Cooking Chinese donut step-by-step

Now you can enjoy these savory donuts with soy sauce or any breakfast beverage you like!

Storage

You Tiao taste best when served fresh. But you can store them and reheat them later. I’ve tried storing them at room temperature, in the fridge, and in the freezer. They all worked, but I think that frozen You Tiao have the best texture when reheated.

To get the fried dough crispy again, you should heat it up at 400 °F (200 °C) in the oven or use an air fryer. You can even overcook it a bit so the surface will be very crispy (in this case, the inside may become a bit chewy).

Afterthought

I admit that you’ll need to spend some time and effort to make this Chinese breakfast classic. But the result is so rewarding! The donuts will turn out crispy, fluffy, and airy. It tastes SO GOOD that it’s hard not to overeat. Traditionally it’s a breakfast item. But I can eat it any time of day, when I’m craving a salty snack.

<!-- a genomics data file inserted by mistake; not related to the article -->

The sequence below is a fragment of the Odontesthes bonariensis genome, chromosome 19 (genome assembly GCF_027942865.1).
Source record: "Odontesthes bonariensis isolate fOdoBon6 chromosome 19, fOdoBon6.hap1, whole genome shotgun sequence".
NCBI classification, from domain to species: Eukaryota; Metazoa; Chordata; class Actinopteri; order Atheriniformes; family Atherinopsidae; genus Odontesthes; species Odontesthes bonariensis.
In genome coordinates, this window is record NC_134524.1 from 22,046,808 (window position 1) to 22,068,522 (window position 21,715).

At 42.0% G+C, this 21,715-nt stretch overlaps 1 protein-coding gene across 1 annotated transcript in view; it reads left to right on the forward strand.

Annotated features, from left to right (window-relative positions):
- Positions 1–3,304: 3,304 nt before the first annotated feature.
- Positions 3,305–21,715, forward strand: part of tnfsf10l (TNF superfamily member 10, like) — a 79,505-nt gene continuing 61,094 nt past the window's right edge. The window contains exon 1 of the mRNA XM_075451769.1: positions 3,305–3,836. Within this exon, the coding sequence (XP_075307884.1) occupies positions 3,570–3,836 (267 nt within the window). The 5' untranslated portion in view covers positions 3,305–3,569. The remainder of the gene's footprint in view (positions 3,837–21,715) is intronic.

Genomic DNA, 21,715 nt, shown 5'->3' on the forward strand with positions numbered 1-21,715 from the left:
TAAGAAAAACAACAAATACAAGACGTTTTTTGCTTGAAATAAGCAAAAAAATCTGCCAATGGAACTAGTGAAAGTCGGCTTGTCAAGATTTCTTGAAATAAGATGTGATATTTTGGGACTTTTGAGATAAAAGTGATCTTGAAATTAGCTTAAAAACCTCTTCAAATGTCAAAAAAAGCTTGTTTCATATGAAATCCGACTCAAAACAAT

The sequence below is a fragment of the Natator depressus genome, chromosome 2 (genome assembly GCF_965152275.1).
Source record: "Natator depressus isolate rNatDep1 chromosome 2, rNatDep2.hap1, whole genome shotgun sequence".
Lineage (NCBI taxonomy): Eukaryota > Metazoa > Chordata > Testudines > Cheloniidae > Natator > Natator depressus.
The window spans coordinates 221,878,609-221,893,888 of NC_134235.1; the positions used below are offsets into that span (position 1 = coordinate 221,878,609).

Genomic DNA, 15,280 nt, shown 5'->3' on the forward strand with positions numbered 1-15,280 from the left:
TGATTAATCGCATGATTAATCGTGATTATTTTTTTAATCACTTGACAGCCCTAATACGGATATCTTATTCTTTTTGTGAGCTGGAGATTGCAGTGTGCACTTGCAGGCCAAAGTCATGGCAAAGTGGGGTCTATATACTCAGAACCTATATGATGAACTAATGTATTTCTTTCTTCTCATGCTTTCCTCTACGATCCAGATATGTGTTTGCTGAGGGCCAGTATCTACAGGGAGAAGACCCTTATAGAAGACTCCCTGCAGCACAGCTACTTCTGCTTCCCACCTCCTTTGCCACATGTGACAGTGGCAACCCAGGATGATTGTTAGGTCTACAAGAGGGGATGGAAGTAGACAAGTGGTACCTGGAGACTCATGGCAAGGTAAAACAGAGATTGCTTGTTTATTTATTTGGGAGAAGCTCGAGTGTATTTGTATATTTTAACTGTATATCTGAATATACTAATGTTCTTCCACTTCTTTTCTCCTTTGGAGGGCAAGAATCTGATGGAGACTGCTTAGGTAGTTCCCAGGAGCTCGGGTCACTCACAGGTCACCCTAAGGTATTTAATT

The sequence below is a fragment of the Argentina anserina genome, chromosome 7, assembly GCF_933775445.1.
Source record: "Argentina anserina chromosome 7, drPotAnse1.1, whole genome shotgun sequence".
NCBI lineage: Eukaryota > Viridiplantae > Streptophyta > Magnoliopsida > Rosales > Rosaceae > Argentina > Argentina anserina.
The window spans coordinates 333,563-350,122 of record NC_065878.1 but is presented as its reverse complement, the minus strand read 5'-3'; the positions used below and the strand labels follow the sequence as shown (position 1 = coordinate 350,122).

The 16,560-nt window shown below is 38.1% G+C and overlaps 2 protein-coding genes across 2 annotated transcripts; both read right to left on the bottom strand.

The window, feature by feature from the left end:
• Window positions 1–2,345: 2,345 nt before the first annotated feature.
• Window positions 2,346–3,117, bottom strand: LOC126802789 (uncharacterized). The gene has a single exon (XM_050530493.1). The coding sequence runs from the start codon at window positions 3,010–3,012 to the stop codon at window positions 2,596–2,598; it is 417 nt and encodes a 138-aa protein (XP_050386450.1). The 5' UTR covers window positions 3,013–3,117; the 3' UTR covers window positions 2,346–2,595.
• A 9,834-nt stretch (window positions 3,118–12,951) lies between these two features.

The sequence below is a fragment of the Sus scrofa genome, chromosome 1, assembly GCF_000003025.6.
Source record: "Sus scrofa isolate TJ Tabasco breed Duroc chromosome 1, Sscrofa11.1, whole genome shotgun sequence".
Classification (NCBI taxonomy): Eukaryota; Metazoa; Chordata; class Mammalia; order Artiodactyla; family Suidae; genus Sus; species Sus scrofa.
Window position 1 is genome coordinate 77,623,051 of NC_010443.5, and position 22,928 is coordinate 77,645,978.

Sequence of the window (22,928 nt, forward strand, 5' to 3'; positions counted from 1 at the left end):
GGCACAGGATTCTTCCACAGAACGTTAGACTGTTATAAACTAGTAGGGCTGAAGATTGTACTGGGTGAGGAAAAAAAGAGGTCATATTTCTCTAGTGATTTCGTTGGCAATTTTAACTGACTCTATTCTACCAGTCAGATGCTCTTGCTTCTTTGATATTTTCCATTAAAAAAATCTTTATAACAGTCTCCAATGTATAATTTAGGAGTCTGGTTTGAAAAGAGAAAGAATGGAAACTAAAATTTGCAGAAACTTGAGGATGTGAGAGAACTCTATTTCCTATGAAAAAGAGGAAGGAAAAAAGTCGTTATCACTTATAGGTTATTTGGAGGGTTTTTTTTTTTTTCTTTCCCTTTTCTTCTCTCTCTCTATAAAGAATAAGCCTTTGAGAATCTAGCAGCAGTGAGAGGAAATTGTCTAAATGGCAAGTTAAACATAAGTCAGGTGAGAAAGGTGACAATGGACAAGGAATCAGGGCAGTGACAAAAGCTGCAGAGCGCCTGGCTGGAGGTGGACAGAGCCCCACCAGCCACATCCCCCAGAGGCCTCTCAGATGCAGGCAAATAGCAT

I hope you enjoy it as much as I do!

Chinese savory donuts

Other delicious Chinese breakfast recipes

If you give this recipe a try, let us know! Leave a comment, rate it (once you’ve tried it), and take a picture and tag it @omnivorescookbook on Instagram! I’d love to see what you come up with.

Homemade You Tiao (Chinese Donuts) are crispy on the surface, extra airy, fluffy, and tender inside. Learn how to make the classic Chinese breakfast staple with safe ingredients while achieving the best texture, just like the street vendors.

You Tiao (Chinese Donuts) 油条

Homemade You Tiao (Chinese Donuts) are crispy on the surface, extra airy, fluffy, and tender inside. Learn how to make the classic Chinese breakfast staple with safe ingredients while achieving the best texture, just like the street vendors.
5 from 1 vote
Print Pin Rate
Course: Breakfast
Cuisine: Chinese
Keyword: street food
Prep Time: 30 minutes
Cook Time: 15 minutes
Resting time: 2 hours 40 minutes
Total Time: 3 hours 25 minutes
Servings: 12 donuts
Calories: 103kcal
Author: Maggie Zhu

Ingredients

  • 200 g (1 and 1/2 cup) all-purpose flour
  • 115 g (1/2 cup) water , cool to room temperature
  • 4 g (1 teaspoon) baking powder
  • 2 g (1/2 teaspoon) baking soda
  • 6 g (1 and 1/4 teaspoon) salt